Thursday, October 13, 2011

CO2: The debate gains credibility

After years of discussion, craven retreats, wild exaggerations, and lashings of good old fashioned political duplicity on both sides, Australia has finally legislated for an emissions trading scheme.
So says Mark Kenny on The Drum.

Here in Australia, the political debate about carbon emissions has waxed and waned over at least the last decade. Various schemes have been proposed by both major parties, but nothing has been brought before the House. All that changed at the last election, when a hung parliament saw the formation of a coalition between Labor and the Greens, giving a bare one vote majority in the House of Representatives. Leveraged by the Greens and taking account of the best advice from science and Treasury, an Emissions Trading Scheme has been formulated. Many studies, endless committee meetings and countless volumes of hot air have culminated in our Federal government passing the legislation by the smallest of margins: two votes (which would have been just one vote, had a member of the opposition not been barred from the chamber for twenty-four hours, on the night before the vote).

Naturally, the opposition coalition of Liberal and National members has expressed outrage, concern, contempt and all the other moral discomforts they self-righteously lay claim to. Little in this life can match the hilarious spectacle of politicians scrabbling for the moral high ground, as though we, the peepul, are silly enough to associate politics with morality.

It is an interesting situation. Our lower house, the House of Represenatives, is coming up for re-election in 2013 and current polling shows the Labor/Greens coalition in woeful condition. An election today would see the Liberal/National coalition win in a landslide. The leader of the opposition, Tony Abbot, has pledged to repeal the legislation if he gains the prime-ministership at that election. However, our upper house, the Senate, is comfortably dominated by Labor and the Greens. Even if Abbot comes into power in 2013, he will face a hostile Senate, which will block any attempt to repeal the ETS. Some calculate that the earliest the ETS could be dismantled is 2018, some six years after it comes into force. By that time, it will be structurally difficult, if not impossible, to unpick the threads.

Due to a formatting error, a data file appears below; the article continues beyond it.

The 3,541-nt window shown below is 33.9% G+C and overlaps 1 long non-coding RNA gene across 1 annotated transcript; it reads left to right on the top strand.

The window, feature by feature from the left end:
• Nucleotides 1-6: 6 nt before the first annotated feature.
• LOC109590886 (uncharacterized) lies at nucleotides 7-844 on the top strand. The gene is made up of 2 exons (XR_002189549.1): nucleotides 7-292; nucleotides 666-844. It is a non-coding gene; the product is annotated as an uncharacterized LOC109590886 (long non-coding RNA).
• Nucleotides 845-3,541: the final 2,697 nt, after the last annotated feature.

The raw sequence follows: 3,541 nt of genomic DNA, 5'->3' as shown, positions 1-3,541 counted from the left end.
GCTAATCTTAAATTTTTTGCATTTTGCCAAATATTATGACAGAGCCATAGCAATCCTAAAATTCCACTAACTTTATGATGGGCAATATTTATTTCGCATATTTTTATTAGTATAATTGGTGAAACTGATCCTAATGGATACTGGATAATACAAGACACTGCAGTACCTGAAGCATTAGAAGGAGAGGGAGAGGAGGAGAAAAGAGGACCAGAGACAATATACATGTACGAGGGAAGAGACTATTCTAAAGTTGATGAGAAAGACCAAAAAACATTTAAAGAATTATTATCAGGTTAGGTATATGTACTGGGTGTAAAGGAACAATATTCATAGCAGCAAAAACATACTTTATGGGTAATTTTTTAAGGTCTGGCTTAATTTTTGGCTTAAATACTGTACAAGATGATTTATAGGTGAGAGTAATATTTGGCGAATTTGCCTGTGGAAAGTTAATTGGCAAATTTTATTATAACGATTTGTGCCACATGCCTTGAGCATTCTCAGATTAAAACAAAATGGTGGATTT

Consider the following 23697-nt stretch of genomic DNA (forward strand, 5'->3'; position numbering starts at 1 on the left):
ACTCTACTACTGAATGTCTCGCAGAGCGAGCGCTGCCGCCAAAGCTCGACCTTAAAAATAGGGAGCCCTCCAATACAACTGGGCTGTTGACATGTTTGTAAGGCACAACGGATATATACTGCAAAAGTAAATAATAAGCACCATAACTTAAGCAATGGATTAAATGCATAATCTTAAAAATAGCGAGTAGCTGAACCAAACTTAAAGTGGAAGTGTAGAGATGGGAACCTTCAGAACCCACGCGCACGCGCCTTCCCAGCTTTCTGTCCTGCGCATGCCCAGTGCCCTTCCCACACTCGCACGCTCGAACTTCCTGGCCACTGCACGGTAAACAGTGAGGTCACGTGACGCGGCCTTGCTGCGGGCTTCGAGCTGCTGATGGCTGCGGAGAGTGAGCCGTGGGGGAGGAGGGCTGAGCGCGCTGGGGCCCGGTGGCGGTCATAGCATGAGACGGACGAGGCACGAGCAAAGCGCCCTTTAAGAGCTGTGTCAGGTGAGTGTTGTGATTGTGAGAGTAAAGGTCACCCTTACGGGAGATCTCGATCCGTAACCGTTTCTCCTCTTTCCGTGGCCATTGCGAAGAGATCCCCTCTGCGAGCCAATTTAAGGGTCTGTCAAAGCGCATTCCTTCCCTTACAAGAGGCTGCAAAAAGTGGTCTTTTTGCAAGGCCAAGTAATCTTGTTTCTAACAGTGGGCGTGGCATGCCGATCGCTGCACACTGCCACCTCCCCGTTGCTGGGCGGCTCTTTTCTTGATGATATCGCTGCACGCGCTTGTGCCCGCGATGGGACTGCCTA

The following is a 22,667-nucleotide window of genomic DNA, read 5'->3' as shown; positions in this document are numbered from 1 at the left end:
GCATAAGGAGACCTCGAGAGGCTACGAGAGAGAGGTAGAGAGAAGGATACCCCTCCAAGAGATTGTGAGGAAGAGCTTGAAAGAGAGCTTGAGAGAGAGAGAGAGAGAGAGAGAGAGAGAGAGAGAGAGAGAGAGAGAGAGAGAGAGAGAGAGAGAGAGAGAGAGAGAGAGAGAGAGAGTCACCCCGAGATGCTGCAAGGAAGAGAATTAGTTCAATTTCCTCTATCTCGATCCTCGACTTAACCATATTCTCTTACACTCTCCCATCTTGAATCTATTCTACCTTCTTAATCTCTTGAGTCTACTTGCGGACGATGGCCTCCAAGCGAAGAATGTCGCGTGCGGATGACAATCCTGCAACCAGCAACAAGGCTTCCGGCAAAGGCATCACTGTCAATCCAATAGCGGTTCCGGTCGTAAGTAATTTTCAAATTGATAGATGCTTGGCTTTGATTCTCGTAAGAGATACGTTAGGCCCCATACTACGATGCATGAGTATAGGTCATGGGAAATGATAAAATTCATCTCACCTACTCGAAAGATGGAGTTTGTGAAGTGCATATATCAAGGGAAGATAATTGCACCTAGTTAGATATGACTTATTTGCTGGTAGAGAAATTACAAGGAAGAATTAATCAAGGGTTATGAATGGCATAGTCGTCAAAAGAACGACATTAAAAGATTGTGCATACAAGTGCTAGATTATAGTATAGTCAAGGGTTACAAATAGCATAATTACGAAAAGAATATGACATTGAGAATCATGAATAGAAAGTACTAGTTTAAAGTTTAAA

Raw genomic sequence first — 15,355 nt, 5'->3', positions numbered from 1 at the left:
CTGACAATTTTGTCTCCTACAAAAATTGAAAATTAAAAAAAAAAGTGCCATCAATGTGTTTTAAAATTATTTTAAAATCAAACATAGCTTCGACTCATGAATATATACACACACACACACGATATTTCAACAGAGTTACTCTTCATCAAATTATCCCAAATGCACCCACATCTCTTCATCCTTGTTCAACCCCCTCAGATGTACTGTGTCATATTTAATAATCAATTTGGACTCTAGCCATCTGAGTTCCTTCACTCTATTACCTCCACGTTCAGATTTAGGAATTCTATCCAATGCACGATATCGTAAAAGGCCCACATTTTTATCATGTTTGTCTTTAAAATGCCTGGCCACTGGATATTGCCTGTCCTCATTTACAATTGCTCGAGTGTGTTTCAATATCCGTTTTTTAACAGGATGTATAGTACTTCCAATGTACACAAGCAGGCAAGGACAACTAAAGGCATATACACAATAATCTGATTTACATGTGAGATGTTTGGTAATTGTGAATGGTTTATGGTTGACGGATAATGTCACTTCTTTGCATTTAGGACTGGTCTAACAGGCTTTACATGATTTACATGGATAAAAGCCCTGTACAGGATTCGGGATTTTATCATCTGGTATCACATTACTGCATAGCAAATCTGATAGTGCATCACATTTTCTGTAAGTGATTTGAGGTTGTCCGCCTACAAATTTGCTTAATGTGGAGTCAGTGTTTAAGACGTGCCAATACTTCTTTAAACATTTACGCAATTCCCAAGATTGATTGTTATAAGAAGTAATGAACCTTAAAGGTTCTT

One reason it will be difficult to repeal the ETS is that the legislative package ties in tax breaks for low income families. To drop the ETS would mean increasing taxes for 60% of the population and that would be an unpalatable pill for a government to swallow. Thus, we are going to see an unpopular government bring into force a regime to address climate change in such a way as to make it almost impossible to dismantle. Those who support climate change action are delighted and those, led by the Murdoch press, who think the whole climate change debate is a conspiracy, are stridently calling for the Government to resign and put the whole ETS package before the peepul at an election. Clearly, the Government is not going anywhere and, unless the balance changes before the activation date of 1 July 2012, we Australians will have made a small step towards moderating climate change due to human CO2 emissions.

Pretty good outcome, considering the political landscape here in Oz.

Sunday, July 10, 2011

A Funny Shade Of Green

Australia has announced a new tax on carbon pollution, which will morph into an emissions trading scheme in 2015. Key players in setting this tax have said:
"My message to Australians today is we are now moving from the days of words to deeds. We are going to get this done. We are going to have a clean energy future."
- Prime Minister Julia Gillard
"What's the point of all this? This is a redistribution pretending to be compensation, it's a tax increase pretending to be an environmental policy. It's socialism masquerading as environmentalism."
- Opposition Leader Tony Abbott
"It's effectively great green action day for this nation."
- Greens leader Bob Brown
The mechanism will be to apply the tax to emissions from about 500 of Australia's top polluters and use the revenue to compensate taxpayers and key industries for the inevitable price rises.

Its stated intention is to encourage polluters to clean up their acts, by finding ways to reduce their emissions, to reduce Australia's total emissions by 5% by 2020 and by 80% by 2050.

This noble sentiment is undermined by Government figures showing that the effect on domestic emissions will be negligible and carbon reduction targets will only be met if carbon credits are purchased overseas.